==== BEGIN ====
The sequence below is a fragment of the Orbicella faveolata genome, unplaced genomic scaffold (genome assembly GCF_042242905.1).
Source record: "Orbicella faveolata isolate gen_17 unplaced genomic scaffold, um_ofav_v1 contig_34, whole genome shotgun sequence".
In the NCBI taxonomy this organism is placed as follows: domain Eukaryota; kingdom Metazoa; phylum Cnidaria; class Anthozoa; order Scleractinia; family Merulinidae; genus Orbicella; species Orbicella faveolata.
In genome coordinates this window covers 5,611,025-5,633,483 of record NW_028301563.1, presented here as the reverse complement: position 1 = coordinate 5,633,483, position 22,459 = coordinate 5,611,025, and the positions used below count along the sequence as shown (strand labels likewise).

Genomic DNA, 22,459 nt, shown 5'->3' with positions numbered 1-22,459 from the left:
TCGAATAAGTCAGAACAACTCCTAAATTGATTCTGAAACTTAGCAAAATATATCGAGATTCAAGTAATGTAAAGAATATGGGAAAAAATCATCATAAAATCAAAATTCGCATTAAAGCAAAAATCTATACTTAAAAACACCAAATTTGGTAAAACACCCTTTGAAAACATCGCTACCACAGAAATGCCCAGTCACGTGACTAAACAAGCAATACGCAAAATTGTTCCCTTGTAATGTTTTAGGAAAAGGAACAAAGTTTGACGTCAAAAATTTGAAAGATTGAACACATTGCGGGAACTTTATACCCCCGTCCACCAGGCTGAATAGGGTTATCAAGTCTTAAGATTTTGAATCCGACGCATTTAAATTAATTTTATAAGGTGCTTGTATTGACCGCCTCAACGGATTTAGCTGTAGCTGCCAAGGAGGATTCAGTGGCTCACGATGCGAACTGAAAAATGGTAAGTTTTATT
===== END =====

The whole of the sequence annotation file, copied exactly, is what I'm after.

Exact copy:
The sequence below is a fragment of the Orbicella faveolata genome, unplaced genomic scaffold (genome assembly GCF_042242905.1).
Source record: "Orbicella faveolata isolate gen_17 unplaced genomic scaffold, um_ofav_v1 contig_34, whole genome shotgun sequence".
In the NCBI taxonomy this organism is placed as follows: domain Eukaryota; kingdom Metazoa; phylum Cnidaria; class Anthozoa; order Scleractinia; family Merulinidae; genus Orbicella; species Orbicella faveolata.
In genome coordinates this window covers 5,611,025-5,633,483 of record NW_028301563.1, presented here as the reverse complement: position 1 = coordinate 5,633,483, position 22,459 = coordinate 5,611,025, and the positions used below count along the sequence as shown (strand labels likewise).

Genomic DNA, 22,459 nt, shown 5'->3' with positions numbered 1-22,459 from the left:
TCGAATAAGTCAGAACAACTCCTAAATTGATTCTGAAACTTAGCAAAATATATCGAGATTCAAGTAATGTAAAGAATATGGGAAAAAATCATCATAAAATCAAAATTCGCATTAAAGCAAAAATCTATACTTAAAAACACCAAATTTGGTAAAACACCCTTTGAAAACATCGCTACCACAGAAATGCCCAGTCACGTGACTAAACAAGCAATACGCAAAATTGTTCCCTTGTAATGTTTTAGGAAAAGGAACAAAGTTTGACGTCAAAAATTTGAAAGATTGAACACATTGCGGGAACTTTATACCCCCGTCCACCAGGCTGAATAGGGTTATCAAGTCTTAAGATTTTGAATCCGACGCATTTAAATTAATTTTATAAGGTGCTTGTATTGACCGCCTCAACGGATTTAGCTGTAGCTGCCAAGGAGGATTCAGTGGCTCACGATGCGAACTGAAAAATGGTAAGTTTTATT